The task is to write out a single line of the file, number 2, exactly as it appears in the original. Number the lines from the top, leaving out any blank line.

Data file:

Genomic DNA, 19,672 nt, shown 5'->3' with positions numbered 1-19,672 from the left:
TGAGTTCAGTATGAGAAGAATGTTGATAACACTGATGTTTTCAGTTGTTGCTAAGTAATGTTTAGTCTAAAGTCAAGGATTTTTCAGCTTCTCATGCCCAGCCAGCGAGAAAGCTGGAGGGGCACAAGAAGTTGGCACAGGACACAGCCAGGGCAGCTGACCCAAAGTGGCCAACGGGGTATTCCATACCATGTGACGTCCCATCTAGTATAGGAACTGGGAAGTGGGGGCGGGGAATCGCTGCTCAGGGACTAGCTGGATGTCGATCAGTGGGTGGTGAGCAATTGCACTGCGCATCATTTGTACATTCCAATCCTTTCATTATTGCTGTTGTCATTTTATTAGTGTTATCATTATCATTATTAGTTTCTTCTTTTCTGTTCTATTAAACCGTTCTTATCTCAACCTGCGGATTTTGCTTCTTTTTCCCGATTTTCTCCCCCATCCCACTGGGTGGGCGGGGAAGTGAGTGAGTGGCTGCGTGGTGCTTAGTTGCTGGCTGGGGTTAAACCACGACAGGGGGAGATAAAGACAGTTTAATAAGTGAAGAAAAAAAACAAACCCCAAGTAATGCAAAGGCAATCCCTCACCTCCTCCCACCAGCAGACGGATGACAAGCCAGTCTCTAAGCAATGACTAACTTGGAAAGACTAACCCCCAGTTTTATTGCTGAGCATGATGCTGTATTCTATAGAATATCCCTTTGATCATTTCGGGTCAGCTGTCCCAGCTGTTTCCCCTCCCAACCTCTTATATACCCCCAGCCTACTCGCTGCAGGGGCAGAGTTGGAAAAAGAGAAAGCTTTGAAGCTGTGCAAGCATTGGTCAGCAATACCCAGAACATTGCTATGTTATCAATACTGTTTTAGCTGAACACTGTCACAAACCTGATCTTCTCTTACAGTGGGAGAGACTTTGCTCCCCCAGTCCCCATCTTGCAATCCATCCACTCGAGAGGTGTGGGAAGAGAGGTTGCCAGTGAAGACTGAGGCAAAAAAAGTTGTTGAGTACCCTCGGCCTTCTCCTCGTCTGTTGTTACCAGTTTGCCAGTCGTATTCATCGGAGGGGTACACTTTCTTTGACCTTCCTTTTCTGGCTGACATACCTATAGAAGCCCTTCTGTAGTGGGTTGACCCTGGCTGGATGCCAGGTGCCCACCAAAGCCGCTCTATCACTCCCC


TGAGTTCAGTATGAGAAGAATGTTGATAACACTGATGTTTTCAGTTGTTGCTAAGTAATGTTTAGTCTAAAGTCAAGGATTTTTCAGCTTCTCATGCCCAGCCAGCGAGAAAGCTGGAGGGGCACAAGAAGTTGGCACAGGACACAGCCAGGGCAGCTGACCCAAAGTGGCCAACGGGGTATTCCATACCATGTGACGTCCCATCTAGTATAGGAACTGGGAAGTGGGGGCGGGGAATCGCTGCTCAGGGACTAGCTGGATGTCGATCAGTGGGTGGTGAGCAATTGCACTGCGCATCATTTGTACATTCCAATCCTTTCATTATTGCTGTTGTCATTTTATTAGTGTTATCATTATCATTATTAGTTTCTTCTTTTCTGTTCTATTAAACCGTTCTTATCTCAACCTGCGGATTTTGCTTCTTTTTCCCGATTTTCTCCCCCATCCCACTGGGTGGGCGGGGAAGTGAGTGAGTGGCTGCGTGGTGCTTAGTTGCTGGCTGGGGTTAAACCACGACAGGGGGAGATAAAGACAGTTTAATAAGTGAAGAAAAAAAACAAACCCCAAGTAATGCAAAGGCAATCCCTCACCTCCTCCCACCAGCAGACGGATGACAAGCCAGTCTCTAAGCAATGACTAACTTGGAAAGACTAACCCCCAGTTTTATTGCTGAGCATGATGCTGTATTCTATAGAATATCCCTTTGATCATTTCGGGTCAGCTGTCCCAGCTGTTTCCCCTCCCAACCTCTTATATACCCCCAGCCTACTCGCTGCAGGGGCAGAGTTGGAAAAAGAGAAAGCTTTGAAGCTGTGCAAGCATTGGTCAGCAATACCCAGAACATTGCTATGTTATCAATACTGTTTTAGCTGAACACTGTCACAAACCTGATCTTCTCTTACAGTGGGAGAGACTTTGCTCCCCCAGTCCCCATCTTGCAATCCATCCACTCGAGAGGTGTGGGAAGAGAGGTTGCCAGTGAAGACTGAGGCAAAAAAAGTTGTTGAGTACCCTCGGCCTTCTCCTCGTCTGTTGTTACCAGTTTGCCAGTCGTATTCATCGGAGGGGTACACTTTCTTTGACCTTCCTTTTCTGGCTGACATACCTATAGAAGCCCTTCTGTAGTGGGTTGACCCTGGCTGGATGCCAGGTGCCCACCAAAGCCGCTCTATCACTCCCC